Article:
Whenever I go to Los Angeles, my Mom has a list of things for me to do. I’m not complaining. My brother’s list is much longer. This time my task is to clean out a bedroom closet. Not all of it, just a few designated eyesores. One of those items is a beauty case Grandma once owned.
There’s hardly anything inside, Mom says, Grandma’s funeral announcement and some condolence cards. But Mom knows I’m interested in family stuff so maybe I’d like to have a look?
I find neatly bundled stacks of correspondence, incoming and outgoing, as was my Grandpa’s wont. Funeral bills and letters from the bank. Hidden among that paper detritus, I find four little treasures.
an American adventure
When my grandparents married in 1909, Grandpa left Grandma in Shanghai while he went off on a Boxer scholarship. That scholarship took him to Tsinghua College to prepare for his American adventure. Then on to the University of Wisconsin for English language competency.
In 1912, Grandpa transferred to the Massachusetts Institute for Technology to study mechanical engineering. His senior thesis, co-written with fellow student G.T. Woolley, Jr., bore the riveting title Comparative Economy Tests of a 20 H-P Internal Combustion Engine using Kerosene and Gasoline.
But before Grandpa could get that far, Grandma caught up with him. A rumor had reached Shanghai that Grandpa might fall in love with an American woman. And so, Grandma got packing.
At the time, however, the Chinese Exclusion Act was still in force. All Chinese laborers were barred from entry into the US. Only teachers, students, tourists and government officials could come in. And so Grandma enrolled into a girls’ finishing school in Glendale, Ohio.
The Certificate of Identity, issued by the US Labor Department on 4 September 1915, displays her photo. Age 22. Height 4 foot 11 inches.
Physical marks and peculiarities: Small pit between eyebrows.
Grandma’s task was to learn English though easier said than done. Her teachers had to start with sign language. Eventually, Grandma learned to read, write and speak English though she remained illiterate in Chinese for the rest of her life.
After graduation, Grandpa got a job that took him from Boston to Middleton, Ohio and back again. In Grandma’s treasure chest, I find a bill in Grandpa’s name, demanding payment to the city of Boston for the 1918 poll tax.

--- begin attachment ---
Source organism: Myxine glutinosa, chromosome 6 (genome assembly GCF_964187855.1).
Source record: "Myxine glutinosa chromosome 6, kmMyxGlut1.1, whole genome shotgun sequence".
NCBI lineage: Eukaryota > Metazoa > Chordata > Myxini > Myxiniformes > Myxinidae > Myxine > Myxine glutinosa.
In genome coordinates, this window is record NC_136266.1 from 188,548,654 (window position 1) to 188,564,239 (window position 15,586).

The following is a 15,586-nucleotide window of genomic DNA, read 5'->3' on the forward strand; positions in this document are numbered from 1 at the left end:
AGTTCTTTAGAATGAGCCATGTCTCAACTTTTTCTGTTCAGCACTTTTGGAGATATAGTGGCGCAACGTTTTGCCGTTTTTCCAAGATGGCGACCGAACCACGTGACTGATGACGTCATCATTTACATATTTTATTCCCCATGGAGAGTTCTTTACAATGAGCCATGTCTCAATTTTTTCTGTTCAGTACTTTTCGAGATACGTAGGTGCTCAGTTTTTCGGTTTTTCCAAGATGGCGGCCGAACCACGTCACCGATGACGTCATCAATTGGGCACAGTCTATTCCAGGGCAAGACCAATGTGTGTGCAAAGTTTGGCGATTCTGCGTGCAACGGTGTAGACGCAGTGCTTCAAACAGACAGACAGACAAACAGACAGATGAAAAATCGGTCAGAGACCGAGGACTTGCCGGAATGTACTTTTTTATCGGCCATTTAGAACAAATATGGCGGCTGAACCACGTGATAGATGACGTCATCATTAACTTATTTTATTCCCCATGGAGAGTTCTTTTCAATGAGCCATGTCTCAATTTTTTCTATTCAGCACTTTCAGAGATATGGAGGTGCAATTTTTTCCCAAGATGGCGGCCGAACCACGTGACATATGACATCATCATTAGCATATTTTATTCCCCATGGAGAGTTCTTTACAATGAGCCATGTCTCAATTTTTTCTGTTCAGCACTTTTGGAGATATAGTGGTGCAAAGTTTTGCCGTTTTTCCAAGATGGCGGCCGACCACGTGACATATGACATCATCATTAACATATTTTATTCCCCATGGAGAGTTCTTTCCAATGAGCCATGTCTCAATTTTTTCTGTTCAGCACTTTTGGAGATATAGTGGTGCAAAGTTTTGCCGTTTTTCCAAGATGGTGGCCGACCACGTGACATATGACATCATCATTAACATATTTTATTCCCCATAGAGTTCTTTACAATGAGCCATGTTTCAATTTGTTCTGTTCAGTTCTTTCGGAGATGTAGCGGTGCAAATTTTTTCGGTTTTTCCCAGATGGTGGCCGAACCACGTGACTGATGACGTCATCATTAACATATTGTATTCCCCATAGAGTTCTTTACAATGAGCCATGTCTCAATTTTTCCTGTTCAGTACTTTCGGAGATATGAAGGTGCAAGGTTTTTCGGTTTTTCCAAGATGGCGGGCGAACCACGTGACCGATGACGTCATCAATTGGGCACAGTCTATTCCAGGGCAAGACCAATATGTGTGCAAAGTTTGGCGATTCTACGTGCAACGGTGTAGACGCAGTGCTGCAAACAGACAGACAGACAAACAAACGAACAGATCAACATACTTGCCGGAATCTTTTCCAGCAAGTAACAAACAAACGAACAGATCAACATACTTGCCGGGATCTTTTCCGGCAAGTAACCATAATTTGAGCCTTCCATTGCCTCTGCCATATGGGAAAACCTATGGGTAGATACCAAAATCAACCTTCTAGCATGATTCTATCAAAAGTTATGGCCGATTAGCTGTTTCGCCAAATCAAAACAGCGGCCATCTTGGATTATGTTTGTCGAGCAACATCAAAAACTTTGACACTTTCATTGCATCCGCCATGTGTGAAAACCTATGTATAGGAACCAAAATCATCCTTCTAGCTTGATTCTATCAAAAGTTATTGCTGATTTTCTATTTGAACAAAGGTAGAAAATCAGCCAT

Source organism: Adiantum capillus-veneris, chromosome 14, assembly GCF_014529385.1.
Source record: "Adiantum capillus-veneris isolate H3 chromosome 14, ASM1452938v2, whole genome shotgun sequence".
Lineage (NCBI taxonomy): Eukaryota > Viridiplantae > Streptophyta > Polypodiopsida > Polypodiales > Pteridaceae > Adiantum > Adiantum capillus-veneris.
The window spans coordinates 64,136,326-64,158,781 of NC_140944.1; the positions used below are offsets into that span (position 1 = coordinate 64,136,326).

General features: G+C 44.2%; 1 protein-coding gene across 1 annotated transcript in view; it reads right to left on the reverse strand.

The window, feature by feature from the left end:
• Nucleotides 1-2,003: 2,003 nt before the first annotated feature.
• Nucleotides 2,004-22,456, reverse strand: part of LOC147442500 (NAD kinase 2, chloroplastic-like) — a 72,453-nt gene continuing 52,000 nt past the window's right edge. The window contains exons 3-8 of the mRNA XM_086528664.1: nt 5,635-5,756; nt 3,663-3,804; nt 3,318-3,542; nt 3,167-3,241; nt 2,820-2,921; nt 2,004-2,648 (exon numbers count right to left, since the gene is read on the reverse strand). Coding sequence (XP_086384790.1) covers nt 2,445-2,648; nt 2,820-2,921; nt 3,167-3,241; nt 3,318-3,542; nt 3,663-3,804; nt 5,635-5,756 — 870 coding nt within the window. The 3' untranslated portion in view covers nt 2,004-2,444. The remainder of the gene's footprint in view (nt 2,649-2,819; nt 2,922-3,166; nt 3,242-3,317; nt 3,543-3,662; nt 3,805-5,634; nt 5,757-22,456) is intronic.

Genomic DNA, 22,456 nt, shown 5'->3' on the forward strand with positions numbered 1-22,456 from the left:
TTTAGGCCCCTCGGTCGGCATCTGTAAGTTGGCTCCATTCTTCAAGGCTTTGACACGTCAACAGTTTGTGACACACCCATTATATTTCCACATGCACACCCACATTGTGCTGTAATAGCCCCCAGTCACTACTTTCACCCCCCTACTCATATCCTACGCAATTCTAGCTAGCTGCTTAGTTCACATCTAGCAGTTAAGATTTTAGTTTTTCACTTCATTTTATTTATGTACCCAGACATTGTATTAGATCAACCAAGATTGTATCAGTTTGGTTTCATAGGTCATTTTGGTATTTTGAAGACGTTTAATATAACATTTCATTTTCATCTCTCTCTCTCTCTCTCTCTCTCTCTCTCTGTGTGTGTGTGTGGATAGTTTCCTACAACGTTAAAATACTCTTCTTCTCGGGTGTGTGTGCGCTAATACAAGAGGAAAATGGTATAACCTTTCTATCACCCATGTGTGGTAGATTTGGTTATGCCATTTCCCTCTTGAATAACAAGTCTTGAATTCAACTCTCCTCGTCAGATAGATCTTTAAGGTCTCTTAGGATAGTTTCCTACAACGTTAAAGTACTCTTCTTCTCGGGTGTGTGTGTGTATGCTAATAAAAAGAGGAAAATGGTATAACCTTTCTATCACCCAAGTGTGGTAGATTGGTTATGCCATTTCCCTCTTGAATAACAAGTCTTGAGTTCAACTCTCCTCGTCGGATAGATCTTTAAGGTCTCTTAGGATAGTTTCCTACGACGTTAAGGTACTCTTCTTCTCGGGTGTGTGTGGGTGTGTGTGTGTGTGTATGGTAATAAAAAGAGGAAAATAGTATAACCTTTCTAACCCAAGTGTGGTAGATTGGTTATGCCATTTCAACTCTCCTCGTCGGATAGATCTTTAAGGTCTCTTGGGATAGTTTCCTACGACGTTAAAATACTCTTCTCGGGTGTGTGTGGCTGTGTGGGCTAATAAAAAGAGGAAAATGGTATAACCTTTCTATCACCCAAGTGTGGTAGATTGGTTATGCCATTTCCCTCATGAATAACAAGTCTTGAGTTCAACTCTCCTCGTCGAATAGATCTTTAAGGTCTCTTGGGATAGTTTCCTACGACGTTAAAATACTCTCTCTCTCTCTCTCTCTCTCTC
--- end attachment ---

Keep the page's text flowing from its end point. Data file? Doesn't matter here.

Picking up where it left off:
A poll tax of two dollars shall be assessed on every male inhabitant of the Commonwealth above the age of twenty years, whether a citizen of the United States or an alien.
The poll tax is a so-called head tax and is one of the oldest and least popular forms of taxation. In the US, you once had to produce proof of payment of your poll tax in order to exercise your right to vote. As such, poll taxes functioned to suppress voting by the poor, persons of color and women.
Grandpa paid his poll tax on 26 November 1918, as evidenced by the punch mark this bill bears. It’s a mystery to me why he kept this receipt or how it got into Grandma’s treasure box. Maybe Grandpa wanted a souvenir of his American adventure.
there and back again
By 1918, Grandpa had been in the States for 7 years and Grandma for 3. It was time to settle down. The next year, they returned to Shanghai. Children soon followed and Grandpa bought a house on Avenue Haig. From 1919 to 1937, he and Grandma lived the good life.
Then war with Japan intervened. For a while, the family scattered to India, Chengdu and Shanghai. After the 2nd Sino-Japanese War ended, the family reconvened in Shanghai only to be confronted by yet another war, this time among the Chinese themselves.
One by one, family members left China for the US. Grandma arrived in 1953 and soon converted from Buddhism to Christianity at Saint Mary’s Cathedral in Memphis. Her Certificate of Confirmation is as crisp and clean as the day it was signed by the Suffragan Bishop of Tennessee.
Grandpa arrived in 1957. He and Grandma settled in San Francisco. He worked for a printer. She made the social rounds: weddings at Old St. Mary’s Church and banquets at the Four Seas Restaurant.
Grandpa preferred his friends at the Free Masons. He was proud to be the first Oriental board member of his Cavalry Presbyterian Church.
At some point, Grandpa and Grandma became US citizens. Back in the day when you needed a brochure to explain how to use a social security card.
the last treasure
Grandpa’s American adventure ended during a trip to visit his only daughter, my Guma, in Pottsville, Pennsylvania. He died in 1966 at the age of 75.
Grandma came to Los Angeles and lived with us for a while. I remember taking her to the grocery store. I cringed every time she palpated the fruit, mulling over each purchase as if it were a pearl of great treasure.
The last treasure I find in Grandma’s beauty case is a small bronze coin. I don’t know its vintage or its value, then or now. All I know is that it’s old. Old enough to predate my grandparents’ last American adventure and maybe even the first one, too.
The coin is thin and smooth. Fingers have almost succeeded in rubbing away the ridges. My treasure is light and easy to lose. How did my grandparents hold onto it for so long? It’s a talisman powerful enough to send me back to a time and place that no longer exist. A place we can now call Old Shanghai.